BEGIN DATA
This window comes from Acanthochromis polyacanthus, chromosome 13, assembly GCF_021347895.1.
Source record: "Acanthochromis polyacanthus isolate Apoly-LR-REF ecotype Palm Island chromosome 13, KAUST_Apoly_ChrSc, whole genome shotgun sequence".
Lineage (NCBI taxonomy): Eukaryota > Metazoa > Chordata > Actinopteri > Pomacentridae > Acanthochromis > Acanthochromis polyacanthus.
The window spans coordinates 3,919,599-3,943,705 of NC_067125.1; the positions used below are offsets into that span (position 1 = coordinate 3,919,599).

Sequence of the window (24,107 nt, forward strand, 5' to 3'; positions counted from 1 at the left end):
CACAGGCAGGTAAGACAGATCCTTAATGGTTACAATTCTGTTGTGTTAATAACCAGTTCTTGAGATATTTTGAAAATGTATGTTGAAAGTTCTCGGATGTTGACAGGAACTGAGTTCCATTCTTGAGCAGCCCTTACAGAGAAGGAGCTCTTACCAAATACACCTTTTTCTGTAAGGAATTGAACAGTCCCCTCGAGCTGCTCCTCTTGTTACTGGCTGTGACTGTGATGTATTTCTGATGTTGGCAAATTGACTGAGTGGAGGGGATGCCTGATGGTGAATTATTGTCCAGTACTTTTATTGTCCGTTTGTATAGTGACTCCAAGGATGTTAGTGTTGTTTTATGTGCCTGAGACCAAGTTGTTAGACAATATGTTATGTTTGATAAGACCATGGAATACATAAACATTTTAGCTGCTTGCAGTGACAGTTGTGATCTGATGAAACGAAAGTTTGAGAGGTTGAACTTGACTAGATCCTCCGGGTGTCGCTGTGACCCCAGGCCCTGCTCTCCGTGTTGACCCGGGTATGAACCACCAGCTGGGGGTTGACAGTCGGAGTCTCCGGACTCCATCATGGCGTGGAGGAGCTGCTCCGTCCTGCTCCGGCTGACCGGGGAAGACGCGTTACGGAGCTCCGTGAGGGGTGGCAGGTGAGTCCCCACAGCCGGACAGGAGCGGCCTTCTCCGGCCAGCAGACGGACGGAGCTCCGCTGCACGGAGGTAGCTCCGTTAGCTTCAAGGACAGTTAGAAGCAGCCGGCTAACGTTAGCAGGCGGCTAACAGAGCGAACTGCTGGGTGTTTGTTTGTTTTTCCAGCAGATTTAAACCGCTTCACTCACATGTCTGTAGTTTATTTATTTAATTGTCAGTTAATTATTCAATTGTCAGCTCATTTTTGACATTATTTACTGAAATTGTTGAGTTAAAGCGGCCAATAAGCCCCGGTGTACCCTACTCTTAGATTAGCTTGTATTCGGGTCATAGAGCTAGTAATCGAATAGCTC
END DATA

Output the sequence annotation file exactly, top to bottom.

This window comes from Acanthochromis polyacanthus, chromosome 13, assembly GCF_021347895.1.
Source record: "Acanthochromis polyacanthus isolate Apoly-LR-REF ecotype Palm Island chromosome 13, KAUST_Apoly_ChrSc, whole genome shotgun sequence".
Lineage (NCBI taxonomy): Eukaryota > Metazoa > Chordata > Actinopteri > Pomacentridae > Acanthochromis > Acanthochromis polyacanthus.
The window spans coordinates 3,919,599-3,943,705 of NC_067125.1; the positions used below are offsets into that span (position 1 = coordinate 3,919,599).

Sequence of the window (24,107 nt, forward strand, 5' to 3'; positions counted from 1 at the left end):
CACAGGCAGGTAAGACAGATCCTTAATGGTTACAATTCTGTTGTGTTAATAACCAGTTCTTGAGATATTTTGAAAATGTATGTTGAAAGTTCTCGGATGTTGACAGGAACTGAGTTCCATTCTTGAGCAGCCCTTACAGAGAAGGAGCTCTTACCAAATACACCTTTTTCTGTAAGGAATTGAACAGTCCCCTCGAGCTGCTCCTCTTGTTACTGGCTGTGACTGTGATGTATTTCTGATGTTGGCAAATTGACTGAGTGGAGGGGATGCCTGATGGTGAATTATTGTCCAGTACTTTTATTGTCCGTTTGTATAGTGACTCCAAGGATGTTAGTGTTGTTTTATGTGCCTGAGACCAAGTTGTTAGACAATATGTTATGTTTGATAAGACCATGGAATACATAAACATTTTAGCTGCTTGCAGTGACAGTTGTGATCTGATGAAACGAAAGTTTGAGAGGTTGAACTTGACTAGATCCTCCGGGTGTCGCTGTGACCCCAGGCCCTGCTCTCCGTGTTGACCCGGGTATGAACCACCAGCTGGGGGTTGACAGTCGGAGTCTCCGGACTCCATCATGGCGTGGAGGAGCTGCTCCGTCCTGCTCCGGCTGACCGGGGAAGACGCGTTACGGAGCTCCGTGAGGGGTGGCAGGTGAGTCCCCACAGCCGGACAGGAGCGGCCTTCTCCGGCCAGCAGACGGACGGAGCTCCGCTGCACGGAGGTAGCTCCGTTAGCTTCAAGGACAGTTAGAAGCAGCCGGCTAACGTTAGCAGGCGGCTAACAGAGCGAACTGCTGGGTGTTTGTTTGTTTTTCCAGCAGATTTAAACCGCTTCACTCACATGTCTGTAGTTTATTTATTTAATTGTCAGTTAATTATTCAATTGTCAGCTCATTTTTGACATTATTTACTGAAATTGTTGAGTTAAAGCGGCCAATAAGCCCCGGTGTACCCTACTCTTAGATTAGCTTGTATTCGGGTCATAGAGCTAGTAATCGAATAGCTC